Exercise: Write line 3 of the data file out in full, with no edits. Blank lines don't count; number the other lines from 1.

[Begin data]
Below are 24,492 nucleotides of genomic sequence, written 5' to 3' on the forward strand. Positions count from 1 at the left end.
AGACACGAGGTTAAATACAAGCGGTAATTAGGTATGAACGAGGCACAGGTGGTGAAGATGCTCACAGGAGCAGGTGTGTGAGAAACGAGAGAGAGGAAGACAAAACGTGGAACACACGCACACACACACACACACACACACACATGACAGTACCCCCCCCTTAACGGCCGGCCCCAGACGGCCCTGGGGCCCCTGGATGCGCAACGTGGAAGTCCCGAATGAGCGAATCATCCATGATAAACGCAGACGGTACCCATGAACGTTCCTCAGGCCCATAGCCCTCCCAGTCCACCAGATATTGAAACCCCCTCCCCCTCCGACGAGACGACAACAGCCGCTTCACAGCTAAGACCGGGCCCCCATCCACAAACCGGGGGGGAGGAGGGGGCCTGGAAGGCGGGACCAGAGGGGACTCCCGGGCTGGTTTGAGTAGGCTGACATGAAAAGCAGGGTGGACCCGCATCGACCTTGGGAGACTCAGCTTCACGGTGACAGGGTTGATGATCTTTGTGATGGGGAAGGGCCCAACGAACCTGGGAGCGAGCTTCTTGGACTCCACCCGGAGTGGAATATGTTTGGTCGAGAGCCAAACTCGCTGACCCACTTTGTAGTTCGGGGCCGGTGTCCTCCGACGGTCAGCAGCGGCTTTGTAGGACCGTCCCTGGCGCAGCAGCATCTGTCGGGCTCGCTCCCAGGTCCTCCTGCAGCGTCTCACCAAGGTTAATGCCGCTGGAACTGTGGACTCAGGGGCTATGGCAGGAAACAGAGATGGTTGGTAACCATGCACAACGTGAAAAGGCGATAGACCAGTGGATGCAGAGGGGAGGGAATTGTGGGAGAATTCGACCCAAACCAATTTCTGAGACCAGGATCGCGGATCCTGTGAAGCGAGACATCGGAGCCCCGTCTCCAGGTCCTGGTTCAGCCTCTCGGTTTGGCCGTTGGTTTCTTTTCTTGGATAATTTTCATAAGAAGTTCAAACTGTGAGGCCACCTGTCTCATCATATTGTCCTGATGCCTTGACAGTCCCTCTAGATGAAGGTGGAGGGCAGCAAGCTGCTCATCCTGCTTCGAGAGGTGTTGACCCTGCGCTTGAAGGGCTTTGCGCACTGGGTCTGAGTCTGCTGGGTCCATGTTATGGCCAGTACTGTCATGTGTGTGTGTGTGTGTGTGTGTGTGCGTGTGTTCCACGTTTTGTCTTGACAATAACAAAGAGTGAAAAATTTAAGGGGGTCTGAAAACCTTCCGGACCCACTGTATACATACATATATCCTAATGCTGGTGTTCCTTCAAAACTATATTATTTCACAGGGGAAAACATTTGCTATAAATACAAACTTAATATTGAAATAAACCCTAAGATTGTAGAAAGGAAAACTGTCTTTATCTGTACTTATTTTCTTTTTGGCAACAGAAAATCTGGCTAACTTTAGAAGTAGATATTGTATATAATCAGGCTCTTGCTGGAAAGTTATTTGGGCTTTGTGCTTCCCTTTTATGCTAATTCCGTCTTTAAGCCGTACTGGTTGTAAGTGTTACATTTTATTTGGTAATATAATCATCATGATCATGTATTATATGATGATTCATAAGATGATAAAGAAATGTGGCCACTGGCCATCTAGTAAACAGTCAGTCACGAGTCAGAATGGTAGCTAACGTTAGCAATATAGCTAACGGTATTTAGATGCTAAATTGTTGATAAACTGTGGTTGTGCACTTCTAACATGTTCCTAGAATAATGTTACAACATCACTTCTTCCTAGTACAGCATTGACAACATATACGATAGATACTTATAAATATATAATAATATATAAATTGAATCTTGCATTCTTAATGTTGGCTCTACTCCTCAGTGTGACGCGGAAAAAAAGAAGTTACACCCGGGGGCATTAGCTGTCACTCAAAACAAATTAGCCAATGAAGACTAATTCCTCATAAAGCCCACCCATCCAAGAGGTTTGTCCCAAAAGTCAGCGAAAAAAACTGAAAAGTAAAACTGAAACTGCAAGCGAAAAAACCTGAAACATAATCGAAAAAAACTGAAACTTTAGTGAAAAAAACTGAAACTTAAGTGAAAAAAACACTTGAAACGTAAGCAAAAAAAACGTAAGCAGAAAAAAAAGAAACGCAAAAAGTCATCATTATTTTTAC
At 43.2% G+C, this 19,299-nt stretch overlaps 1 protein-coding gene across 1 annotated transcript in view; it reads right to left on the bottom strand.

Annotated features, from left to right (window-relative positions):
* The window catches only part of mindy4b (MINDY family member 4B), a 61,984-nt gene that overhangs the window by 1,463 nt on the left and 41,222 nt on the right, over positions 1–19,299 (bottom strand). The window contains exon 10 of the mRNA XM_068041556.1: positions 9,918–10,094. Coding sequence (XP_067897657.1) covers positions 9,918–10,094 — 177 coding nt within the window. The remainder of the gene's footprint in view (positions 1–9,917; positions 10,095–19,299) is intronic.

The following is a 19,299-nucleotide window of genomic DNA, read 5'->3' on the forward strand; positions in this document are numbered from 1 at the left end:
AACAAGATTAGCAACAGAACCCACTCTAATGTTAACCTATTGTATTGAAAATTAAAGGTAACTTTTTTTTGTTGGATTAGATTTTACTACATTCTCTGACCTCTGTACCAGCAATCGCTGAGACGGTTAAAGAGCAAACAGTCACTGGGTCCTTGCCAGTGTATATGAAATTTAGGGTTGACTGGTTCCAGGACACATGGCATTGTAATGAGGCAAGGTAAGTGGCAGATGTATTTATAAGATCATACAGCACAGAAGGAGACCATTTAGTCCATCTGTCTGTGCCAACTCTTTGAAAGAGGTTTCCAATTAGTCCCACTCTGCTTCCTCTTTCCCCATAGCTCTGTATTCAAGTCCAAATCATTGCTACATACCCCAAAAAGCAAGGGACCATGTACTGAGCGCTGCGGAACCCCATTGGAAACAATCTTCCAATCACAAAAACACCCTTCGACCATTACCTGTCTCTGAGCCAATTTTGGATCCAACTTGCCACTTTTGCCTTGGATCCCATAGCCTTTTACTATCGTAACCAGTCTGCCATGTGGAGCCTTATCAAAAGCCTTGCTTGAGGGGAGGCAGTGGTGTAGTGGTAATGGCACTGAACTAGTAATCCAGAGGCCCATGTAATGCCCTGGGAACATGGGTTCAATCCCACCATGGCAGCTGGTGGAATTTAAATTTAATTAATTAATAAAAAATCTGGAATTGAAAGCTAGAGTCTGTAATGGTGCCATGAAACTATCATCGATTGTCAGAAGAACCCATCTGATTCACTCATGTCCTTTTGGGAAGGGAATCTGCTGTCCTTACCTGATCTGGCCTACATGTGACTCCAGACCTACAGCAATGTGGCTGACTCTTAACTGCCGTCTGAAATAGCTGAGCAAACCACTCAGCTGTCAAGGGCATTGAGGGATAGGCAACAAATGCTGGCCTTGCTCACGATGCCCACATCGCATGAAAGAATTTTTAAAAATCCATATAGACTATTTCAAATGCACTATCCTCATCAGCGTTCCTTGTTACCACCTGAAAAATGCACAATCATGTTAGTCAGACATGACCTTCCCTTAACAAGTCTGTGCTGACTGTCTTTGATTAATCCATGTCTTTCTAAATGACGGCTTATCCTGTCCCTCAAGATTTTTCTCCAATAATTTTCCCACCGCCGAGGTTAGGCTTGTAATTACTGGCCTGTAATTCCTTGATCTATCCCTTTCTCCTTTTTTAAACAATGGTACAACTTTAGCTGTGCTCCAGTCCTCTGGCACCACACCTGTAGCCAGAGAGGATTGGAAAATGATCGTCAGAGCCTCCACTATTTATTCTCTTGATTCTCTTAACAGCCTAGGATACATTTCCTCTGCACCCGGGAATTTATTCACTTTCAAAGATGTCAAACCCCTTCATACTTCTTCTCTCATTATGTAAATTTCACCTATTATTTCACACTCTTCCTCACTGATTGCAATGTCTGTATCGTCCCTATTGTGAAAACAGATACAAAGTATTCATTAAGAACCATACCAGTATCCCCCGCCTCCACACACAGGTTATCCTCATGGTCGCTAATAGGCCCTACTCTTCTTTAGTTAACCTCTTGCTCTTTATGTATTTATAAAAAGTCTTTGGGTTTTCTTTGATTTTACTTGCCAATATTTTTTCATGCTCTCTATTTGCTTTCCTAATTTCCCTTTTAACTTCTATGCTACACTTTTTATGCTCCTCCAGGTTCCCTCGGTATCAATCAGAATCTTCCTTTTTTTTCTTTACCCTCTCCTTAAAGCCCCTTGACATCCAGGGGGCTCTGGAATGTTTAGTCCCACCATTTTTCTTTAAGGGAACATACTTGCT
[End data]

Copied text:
At 43.2% G+C, this 19,299-nt stretch overlaps 1 protein-coding gene across 1 annotated transcript in view; it reads right to left on the bottom strand.